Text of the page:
OTTAWA - The brightest of Canada's young hockey stars won't attend the national junior team's development camp, but plenty of others arrived in Ottawa on Friday.
They'll all be looking to shine as they try to leave a lasting impression on Hockey Canada's staff in the hope of earning an invitation back to the final selection camp in December.
"It's a privilege to get invited to a camp like this," centre Logan Couture of the OHL's Ottawa 67's said earlier this week. "You just try and be the player that you are on the ice, and the person you are off of it."
The 19-year-old Couture is among the 47 players invited, although only 44 will take to the ice at the University of Ottawa sports complex for daily workouts beginning Saturday.
Steven Stamkos, the first-overall pick in June's NHL entry draft, withdrew from the camp earlier in the week because he's at the Tampa Bay Lightning's prospect camp in Victoria.
Meanwhile, it was announced that Zach Boychuk of the WHL's Lethbridge Hurricanes and Cody Goloubef from the University of Wisconsin will attend the first two days of camp but won't take part in on-ice sessions while recovering from injuries.
The trio was replaced by forward Louie Caporusso of the University of Michigan, an Ottawa Senators prospect; forward Eric O'Dell of the OHL's Sudbury Wolves and defenceman Nick Ross from the WHL's Kamloops Blazers.
The players will participate in daily practice sessions in addition to red-and-white intrasquad games Sunday, Monday and Tuesday nights under the watch of Hockey Canada head scout Al Murray and coach Benoit Groulx of the QMJHL's Gatineau Olympiques.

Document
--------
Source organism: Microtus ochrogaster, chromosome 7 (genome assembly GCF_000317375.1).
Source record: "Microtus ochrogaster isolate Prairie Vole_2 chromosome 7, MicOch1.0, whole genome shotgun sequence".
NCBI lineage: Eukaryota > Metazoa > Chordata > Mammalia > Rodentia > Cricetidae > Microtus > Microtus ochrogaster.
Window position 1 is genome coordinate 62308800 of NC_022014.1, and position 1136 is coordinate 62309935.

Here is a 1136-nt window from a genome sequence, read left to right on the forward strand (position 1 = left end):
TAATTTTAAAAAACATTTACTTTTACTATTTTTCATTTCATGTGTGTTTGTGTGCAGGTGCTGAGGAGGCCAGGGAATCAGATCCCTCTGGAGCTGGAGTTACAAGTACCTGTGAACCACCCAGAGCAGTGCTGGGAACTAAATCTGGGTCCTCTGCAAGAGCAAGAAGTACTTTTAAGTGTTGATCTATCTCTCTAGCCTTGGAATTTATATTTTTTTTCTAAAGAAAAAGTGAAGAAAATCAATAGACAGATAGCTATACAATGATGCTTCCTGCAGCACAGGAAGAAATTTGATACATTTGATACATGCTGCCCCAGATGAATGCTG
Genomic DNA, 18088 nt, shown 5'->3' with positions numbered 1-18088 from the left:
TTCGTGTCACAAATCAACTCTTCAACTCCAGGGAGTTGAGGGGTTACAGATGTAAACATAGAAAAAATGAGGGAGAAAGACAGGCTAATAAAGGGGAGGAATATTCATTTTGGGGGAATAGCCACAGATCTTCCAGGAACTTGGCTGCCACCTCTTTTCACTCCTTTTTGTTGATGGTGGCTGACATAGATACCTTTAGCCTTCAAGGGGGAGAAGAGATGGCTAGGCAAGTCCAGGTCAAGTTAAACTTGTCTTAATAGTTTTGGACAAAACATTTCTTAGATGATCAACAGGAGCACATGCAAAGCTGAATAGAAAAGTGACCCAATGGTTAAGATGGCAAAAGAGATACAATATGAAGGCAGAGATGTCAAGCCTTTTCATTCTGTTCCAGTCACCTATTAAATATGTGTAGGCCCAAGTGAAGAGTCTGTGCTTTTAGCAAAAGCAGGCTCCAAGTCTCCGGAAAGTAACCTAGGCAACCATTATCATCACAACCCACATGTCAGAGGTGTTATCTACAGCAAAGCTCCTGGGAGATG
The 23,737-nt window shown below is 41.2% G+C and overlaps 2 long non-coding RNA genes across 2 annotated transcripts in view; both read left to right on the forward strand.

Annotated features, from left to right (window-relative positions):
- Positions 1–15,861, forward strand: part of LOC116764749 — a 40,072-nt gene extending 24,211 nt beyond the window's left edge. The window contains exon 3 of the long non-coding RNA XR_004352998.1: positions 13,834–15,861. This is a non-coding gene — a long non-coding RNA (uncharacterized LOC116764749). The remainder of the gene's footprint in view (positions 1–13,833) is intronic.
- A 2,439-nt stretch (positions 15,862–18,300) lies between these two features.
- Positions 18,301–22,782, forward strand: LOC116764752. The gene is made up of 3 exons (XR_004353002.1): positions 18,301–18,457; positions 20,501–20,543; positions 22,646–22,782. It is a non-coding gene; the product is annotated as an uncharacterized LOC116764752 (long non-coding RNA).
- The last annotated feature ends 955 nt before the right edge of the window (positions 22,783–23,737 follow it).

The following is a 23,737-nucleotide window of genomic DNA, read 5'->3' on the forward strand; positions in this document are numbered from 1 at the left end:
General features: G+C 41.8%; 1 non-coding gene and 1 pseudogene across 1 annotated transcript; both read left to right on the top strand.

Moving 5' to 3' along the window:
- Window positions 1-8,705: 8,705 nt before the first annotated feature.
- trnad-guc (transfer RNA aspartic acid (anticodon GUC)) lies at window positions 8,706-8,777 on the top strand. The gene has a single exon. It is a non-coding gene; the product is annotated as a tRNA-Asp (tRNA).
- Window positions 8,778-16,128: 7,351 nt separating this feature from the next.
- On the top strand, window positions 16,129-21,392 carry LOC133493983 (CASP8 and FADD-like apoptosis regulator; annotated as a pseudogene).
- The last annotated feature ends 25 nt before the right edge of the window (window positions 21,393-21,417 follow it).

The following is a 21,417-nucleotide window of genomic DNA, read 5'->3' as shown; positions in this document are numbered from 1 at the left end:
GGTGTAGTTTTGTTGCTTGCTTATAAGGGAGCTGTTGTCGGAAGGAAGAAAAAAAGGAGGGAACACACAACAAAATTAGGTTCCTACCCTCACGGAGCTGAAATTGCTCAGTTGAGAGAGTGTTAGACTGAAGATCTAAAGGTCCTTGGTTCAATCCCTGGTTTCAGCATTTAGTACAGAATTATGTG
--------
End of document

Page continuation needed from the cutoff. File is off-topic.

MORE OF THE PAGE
Groulx, who takes over behind the bench from Craig Hartsburg (now the Senators coach), will be joined by assistants Dave Cameron of the Mississauga-St. Michael's Majors of the OHL and Willie Desjardins of the Medicine Hat Tigers as Canada pursues a fifth straight gold medal.
They'll get a chance to familiarize themselves with the players in the mix before their respective seasons get underway. They'll continue to keep an eye on things throughout the fall.
"You know when you coach this team that expectations are high," Groulx said in a recent interview. "It's my goal to put the best team on the ice and be as successful as we've been in the past.
"The difference between winning and losing is very small. Most of the time we've been able to win because of the attention to details."
Couture, a San Jose Sharks prospect, is among several players, along with Ottawa native O'Dell, 67's defenceman Tyler Cuma and Olympiques forward Paul Byron, who are fighting for a spot at playing in the world junior tournament in their own backyard.
Canada opens the competition at Scotiabank Place, home of the Senators, on Dec. 26 against the Czech Republic.
However, Couture said the players can't take anything for granted.
"It would be exciting to play a world junior championship in Ottawa, in the city I play in, but I'm sure the coaches have their ideas of what they're looking for," he said. "They're just going to treat everybody the same."
With Stamkos, who plays for the OHL's Sarnia Sting, expected to stick in the NHL this season, it's up in the air whether he'll be available to the junior program at all, which opens up opportunities for others.
Although it will be tough for any player not at this camp to figure in the final selections, the door won't be completely closed, according to the coaching staff.
"The (guys) that are coming, I don't think there's any guarantees," Cameron said earlier this month. "If you were on this team last year, there's 10 guys that have a chance to come back, I'd say they have a foot up.
"But the other thing is, the worst mistake you can make is assuming, so we're going to get a look at them. We're going to be watching right up to the first of December and if we missed somebody or somebody rises to the occasion from September on, they'll be on our radar and have an opportunity."
For more information on the Team Canada summer development camp, log on to www.hockeycanada.ca/ottawa2009.